Clinical Cases

Revisiting: Halloween Remedy Casts Kelly’s Toothache Clear To The Cosmos

Written by Elaine Lewis

Kelly had a decayed tooth that was causing her pain, did you guess the right remedy?

Who remembers last month’s spell-binding Halloween quiz?  If you’ve forgotten it, here it is again with the answer to follow.


Kelly, you don’t look like yourself; and what’s with the pointy hat?

It’s Halloween, Elaine…!!!!  Unfortunately, this picture you’re seeing of me was taken while I had a toothache.  Was I ever desperate!  Too disoriented to remember my incantations, my potions all went up in smoke, I wasn’t myself!

Did you try calling Dr. Bombay? 

I got his nurse.  Dr. Bombay was skiing in the Alps.  Then I remembered your toothache article!  I went back and reread it; it was inspiring: “If Elaine can use homeopathy to cure a toothache, why can’t I?”  Then I remembered why.  I’m not a homeopath!  So, I got in touch with Elaine.

Yes, I still have the emails:

Help me or else!—Kelly

Why haven’t you answered me yet, it’s been 5 minutes!—Kelly.

Oh Elaine, you kept them!

Just call me a sentimental fool!

Do you have his number?

I hear Endora takes a dim view of bad jokes!


Yikes!  I’ll just proceed with my case then!  Ahem!  “My Toothache”, by Kelly Young.

One sunny, yet bleak, afternoon, a dull pain began in my right lower molar.  Chewing made it worse, so did both hot and cold drinks.  I wasn’t surprised as the tooth was decayed and my dentist had suggested a root canal a while back and being no fan of the dentist, I put it off.

Kelly, you’re setting a bad example for our adult readers.

I’ll give a boring speech at the end about the importance of regular dental visits along with brushing and flossing and sub-gingival irrigation with baking soda and peroxide to prevent periodontal disease, OK?  Elaine?  Oh geez, she’s nodded off again like the Dormouse in Alice In Wonderland!  Oh well, to continue… I noticed that before the daily tooth pain became severe, I often had a headache that was made somewhat better when I rubbed my temples.  The episodes started typically in the afternoon, growing steadily worse through the evening.  Usually I felt better in the morning.

After reading the uplifting articles on her own dental debacles, I contacted my ever-helpful

…and cheap…

…homeopath.  Hey, I thought you were asleep!


I was just saying that you suggested three remedies, that you couldn’t decide among the three, but said to try one and if that didn’t work to try the other; so, I tried the first remedy which gave a little relief but nothing more, even after taking it more often and plussing the bottle; so decided to move on to remedy #2 and I could tell by the second 30c dose that, amazingly, it was working!

Unfortunately, the next day things took a bizarre turn.  Part of the tooth had broken off!  It felt funny.  There was a sensation of pressure and an odd pain.

I succussed the bottle and kept taking ___________ with only minor relief.  I was quite confused at this point!  However, the next morning the truth came out.  The earlier broken-off piece had lodged itself between the tooth and the gum and was causing the pressure feeling!  But I didn’t know that then!  I didn’t know what was going on, I only knew the tooth had broken off.  So I kept taking _____________over and over again and much to my dismay the pain got worse!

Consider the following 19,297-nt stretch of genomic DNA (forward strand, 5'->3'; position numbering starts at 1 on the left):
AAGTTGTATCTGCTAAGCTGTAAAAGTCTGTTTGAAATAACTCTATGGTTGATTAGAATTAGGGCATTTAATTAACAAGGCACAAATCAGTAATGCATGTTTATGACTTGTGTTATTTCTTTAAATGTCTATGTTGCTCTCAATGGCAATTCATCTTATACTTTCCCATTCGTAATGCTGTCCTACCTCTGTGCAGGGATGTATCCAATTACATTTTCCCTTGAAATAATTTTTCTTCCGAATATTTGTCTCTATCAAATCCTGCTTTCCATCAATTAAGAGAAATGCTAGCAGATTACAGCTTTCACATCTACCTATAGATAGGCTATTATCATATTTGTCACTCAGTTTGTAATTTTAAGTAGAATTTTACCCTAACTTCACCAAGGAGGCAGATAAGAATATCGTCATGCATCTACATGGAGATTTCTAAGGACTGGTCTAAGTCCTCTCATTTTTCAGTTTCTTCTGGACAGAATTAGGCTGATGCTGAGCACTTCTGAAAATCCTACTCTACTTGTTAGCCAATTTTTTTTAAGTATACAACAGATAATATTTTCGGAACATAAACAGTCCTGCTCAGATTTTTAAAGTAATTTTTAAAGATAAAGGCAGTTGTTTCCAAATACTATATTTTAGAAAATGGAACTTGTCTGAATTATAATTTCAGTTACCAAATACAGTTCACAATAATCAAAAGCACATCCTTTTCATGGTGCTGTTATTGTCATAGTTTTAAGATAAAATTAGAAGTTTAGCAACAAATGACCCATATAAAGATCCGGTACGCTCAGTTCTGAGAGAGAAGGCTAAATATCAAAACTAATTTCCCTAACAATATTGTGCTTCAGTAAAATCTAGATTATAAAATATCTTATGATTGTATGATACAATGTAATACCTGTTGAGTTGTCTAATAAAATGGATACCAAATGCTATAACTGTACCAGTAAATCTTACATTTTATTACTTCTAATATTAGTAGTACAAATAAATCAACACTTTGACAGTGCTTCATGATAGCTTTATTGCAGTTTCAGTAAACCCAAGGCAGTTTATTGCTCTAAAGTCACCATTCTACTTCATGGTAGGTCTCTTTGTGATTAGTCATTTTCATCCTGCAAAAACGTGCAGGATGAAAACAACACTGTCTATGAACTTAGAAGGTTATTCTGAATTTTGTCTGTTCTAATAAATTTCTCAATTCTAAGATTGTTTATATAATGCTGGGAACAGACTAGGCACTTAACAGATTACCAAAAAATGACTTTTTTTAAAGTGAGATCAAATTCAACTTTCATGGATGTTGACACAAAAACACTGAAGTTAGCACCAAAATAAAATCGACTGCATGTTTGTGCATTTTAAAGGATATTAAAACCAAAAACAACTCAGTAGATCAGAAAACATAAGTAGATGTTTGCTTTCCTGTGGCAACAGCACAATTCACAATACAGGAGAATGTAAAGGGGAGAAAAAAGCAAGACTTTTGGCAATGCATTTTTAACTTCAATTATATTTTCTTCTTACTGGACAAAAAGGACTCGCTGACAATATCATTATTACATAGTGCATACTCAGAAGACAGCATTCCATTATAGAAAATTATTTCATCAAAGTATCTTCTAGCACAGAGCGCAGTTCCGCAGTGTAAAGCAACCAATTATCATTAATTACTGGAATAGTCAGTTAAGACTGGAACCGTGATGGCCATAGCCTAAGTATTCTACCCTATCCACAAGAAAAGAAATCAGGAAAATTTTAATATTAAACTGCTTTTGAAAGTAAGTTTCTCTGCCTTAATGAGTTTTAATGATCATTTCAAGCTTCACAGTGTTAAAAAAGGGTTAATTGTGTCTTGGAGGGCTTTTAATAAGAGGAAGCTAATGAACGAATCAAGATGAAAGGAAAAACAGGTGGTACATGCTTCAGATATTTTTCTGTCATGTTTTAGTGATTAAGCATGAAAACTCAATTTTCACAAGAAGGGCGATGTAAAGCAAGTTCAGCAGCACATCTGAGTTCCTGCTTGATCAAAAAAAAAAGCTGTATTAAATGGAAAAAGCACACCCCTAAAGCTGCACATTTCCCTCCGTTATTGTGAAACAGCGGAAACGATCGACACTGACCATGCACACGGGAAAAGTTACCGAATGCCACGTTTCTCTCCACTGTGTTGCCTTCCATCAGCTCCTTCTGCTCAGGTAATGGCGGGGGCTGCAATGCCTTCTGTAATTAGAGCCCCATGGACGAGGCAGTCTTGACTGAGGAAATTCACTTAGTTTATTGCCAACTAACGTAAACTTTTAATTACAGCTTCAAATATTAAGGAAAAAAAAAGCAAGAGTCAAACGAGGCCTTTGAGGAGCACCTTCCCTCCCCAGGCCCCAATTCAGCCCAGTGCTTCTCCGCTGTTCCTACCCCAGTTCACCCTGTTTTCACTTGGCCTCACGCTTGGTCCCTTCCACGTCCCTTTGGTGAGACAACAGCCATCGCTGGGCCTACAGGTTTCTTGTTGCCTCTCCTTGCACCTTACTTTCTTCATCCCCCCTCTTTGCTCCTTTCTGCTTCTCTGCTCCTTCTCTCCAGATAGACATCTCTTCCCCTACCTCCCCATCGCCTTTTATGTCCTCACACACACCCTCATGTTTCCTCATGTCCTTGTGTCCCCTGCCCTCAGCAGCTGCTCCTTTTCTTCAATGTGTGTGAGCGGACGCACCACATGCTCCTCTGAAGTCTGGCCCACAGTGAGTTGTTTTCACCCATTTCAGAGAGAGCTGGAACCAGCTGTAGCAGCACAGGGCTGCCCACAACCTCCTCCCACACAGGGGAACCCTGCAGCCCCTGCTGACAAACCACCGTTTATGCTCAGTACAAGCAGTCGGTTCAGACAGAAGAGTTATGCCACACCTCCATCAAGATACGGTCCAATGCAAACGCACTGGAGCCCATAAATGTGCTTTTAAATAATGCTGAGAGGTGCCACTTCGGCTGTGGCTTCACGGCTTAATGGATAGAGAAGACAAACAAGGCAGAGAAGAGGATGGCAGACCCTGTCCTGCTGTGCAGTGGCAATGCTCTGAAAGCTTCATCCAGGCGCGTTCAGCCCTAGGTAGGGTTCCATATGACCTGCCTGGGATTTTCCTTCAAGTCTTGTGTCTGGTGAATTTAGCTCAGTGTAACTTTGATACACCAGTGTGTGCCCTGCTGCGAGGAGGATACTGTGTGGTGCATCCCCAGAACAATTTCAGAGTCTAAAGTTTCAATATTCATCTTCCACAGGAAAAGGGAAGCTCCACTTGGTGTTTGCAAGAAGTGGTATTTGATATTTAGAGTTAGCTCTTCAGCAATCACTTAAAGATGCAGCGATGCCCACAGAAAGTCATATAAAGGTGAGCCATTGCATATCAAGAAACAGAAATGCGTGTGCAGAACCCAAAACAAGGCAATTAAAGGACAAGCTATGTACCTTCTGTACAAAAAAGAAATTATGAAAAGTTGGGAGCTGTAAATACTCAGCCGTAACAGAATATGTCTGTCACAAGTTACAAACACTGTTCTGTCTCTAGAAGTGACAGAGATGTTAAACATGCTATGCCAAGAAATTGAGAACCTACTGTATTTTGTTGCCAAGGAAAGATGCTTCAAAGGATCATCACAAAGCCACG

No way!

Yes, way!  (I’m glad to see you’re back with us!)  I felt like I had relapsed to square-one!  Then it occurred to me that this was an aggravation!  Thankfully, from reading these wonderful pages, I knew how to do the “Aggravation Zapper” (thank you, Elaine Lewis and Diane Fuller!!!) and things settled down really quickly.  Whew!

Now here ‘s the funny thing.  When the aggravation went away, I started probing the area and that was when the broken piece fell out!  I looked at it and it was all decayed!  The remedy actually did dental surgery!  Now I was completely pain free and have been ever since, proving once and for all that seeing your dentist is a complete waste of time!

What about the speech you were going to give at the end?

That was it!


OK!  So, how exactly did we do?  Remember when we were here a month ago discussing the Gelsemium “Mission Impossible” case?  Remember I said to our friend Rajiv that the mistake he made was in “repertorizing”?  Well, this is a perfect example of a case that DOES need repertorizing! But oddly enough, no one did!  The votes I got were mostly for the common mouth and teeth remedies: Mercury, Silica, Hepar sulph ….

It’s understandable that people would gravitate towards these remedies but when we’ve got a case consisting mainly of local symptoms, all with equal value, repertorizing is essential because there is no etiology, no strange/rare/peculiar, no mentals, no generals, no concomitants and no keynotes of a remedy.  It is incumbent upon us, therefore, to repertorize!  There is no way for us to “intuit” a remedy here, there is no remedy picture, there is no “essence” to capture our attention, and the state (tooth decay) covers so many remedies, over 100, that we’re not going to get any help from that angle either.

So, in a case like this where you have to repertorize, you will be shocked when you see the remedies that come up!  I remember repertorizing a toothache for myself once, only to have the remedy turn out to be Rhus tox!  I said, “What does Rhus tox have to do with a toothache?”  But it worked!  The remedy that worked for Kelly will astound you too!

But what is the case here, that is the question!  There is really not a lot to go on!  There are only four symptoms really.  Putting them into Repertory language, they are: